I guess I will just have to leave the module signature checking disabled globally then, if there’s no other way to avoid it. I could tolerate the blaring warning notices when I log into FreePBX but it’s the daily e-mails when there is nothing else wrong that are the problem - pretty soon I would just start ignoring them altogether and would never know when something actually needs attention.
Your machine will re-enable signature checking by itself.
Module signing is a SECURITY thing. There’s no reason why you, as a standard user, would want to leave module signing turned off. If the owner of the module refuses to sign their module, then that module shouldn’t be trusted. It’s pretty much that simple.
We don’t make it hard - in fact, we go out of our way to make it EASY for people to sign their own modules with their own key.
So, perhaps I’m asking the wrong question. What does this dialplan injection module do that you can’t do any other way?
Well, Rob, on the other hand, there’s no reason that I, as a standard user, should not have the right to decide how much or how little security I need on my system. Module signing is something new; at some point prior to FreePBX 12 nobody had it and most of us never had any problem. Now it is introduced as something new and you just assume that forcing it on everyone won’t cause problems for anyone. Yet I am showing you a specific usage case - where I want to use a third party module that has been around for years, from a source I trust, and yet FreePBX raises constant complaints about it. If FreePBX insists on turning module signing back on, then I will simply remove my e-mail address from FreePBX so that I never receive its nagging.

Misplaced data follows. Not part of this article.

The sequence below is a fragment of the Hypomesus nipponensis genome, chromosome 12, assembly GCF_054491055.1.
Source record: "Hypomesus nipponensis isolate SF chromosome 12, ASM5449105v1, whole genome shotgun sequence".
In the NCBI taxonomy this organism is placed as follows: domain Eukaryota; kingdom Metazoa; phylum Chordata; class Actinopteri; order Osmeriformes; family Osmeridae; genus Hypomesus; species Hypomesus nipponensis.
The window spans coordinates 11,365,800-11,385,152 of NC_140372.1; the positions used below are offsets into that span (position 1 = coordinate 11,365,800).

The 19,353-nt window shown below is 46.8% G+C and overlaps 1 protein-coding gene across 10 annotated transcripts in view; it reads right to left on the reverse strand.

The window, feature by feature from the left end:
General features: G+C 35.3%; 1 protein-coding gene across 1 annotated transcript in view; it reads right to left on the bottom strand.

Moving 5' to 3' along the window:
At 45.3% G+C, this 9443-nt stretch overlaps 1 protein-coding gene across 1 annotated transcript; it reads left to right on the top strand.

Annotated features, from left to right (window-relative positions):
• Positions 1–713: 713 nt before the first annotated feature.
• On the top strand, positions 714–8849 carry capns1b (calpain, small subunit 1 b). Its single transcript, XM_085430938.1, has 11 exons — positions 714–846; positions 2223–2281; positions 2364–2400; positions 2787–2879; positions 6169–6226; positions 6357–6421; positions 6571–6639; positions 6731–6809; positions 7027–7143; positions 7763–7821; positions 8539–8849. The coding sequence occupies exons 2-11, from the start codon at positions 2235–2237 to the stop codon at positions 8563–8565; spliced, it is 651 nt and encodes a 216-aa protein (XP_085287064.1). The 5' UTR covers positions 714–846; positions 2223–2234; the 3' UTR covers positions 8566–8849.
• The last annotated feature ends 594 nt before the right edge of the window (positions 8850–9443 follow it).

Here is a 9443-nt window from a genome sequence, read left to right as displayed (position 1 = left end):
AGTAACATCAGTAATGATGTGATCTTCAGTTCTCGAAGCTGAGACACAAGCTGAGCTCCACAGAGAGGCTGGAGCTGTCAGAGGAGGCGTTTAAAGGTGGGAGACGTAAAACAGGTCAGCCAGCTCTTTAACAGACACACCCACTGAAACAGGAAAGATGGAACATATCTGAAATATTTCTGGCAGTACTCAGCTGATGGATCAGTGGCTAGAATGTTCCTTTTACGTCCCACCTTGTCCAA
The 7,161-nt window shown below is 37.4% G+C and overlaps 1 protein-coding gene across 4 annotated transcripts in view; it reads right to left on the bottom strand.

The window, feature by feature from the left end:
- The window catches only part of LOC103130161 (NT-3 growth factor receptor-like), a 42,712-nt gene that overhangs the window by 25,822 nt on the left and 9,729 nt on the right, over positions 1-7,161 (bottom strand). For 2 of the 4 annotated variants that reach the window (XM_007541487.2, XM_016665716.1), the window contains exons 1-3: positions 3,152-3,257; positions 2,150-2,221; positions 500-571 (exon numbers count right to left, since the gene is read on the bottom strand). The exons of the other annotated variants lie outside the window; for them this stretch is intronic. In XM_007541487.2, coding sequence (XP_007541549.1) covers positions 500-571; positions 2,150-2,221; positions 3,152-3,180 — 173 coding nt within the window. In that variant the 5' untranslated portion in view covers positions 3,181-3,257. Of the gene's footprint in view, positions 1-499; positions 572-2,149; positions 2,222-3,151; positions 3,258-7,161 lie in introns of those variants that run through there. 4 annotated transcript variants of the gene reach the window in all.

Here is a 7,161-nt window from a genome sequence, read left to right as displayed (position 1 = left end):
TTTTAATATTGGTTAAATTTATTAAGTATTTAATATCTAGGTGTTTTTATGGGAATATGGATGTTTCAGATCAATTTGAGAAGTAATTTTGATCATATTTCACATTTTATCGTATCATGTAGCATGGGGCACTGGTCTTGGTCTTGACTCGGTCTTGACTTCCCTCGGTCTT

You may not want to trust the module, but I do. Shouldn’t I have that right? Whose PBX is it, anyway?
I don’t disagree that you make it easy for people to sign their own modules. The problem is that there are a few very good modules that have been around for a very long time, that have not harmed anyone’s system, but which are unsigned because the original author is no longer around to maintain them. Now, if you had a path where I could get a user key for a module, where I could apply it to a module I don’t own and assume the risk for using that module, and the process for getting such a key wasn’t too onerous, I’d be happy to get one. Assuming you don’t ask for too much personal information, that is - remember, I only want a key to run this module on one system, my own, and therefore shouldn’t have to go through the same process a corporation would. And keep in mind that I can’t guarantee anything about the module - I don’t know if it’s open source, closed source, or lost source. The agreement an author might happily sign has terms that I, as a mere user, cannot in good conscience agree with. Sure, I could speculate or lie and tell you whatever you need to hear to get a key, but would you really want that?
So may I suggest you give serious consideration to giving people who want to use a third party module on their system an easy way to get a single-use key that is only good for use on one specific FreePBX installation.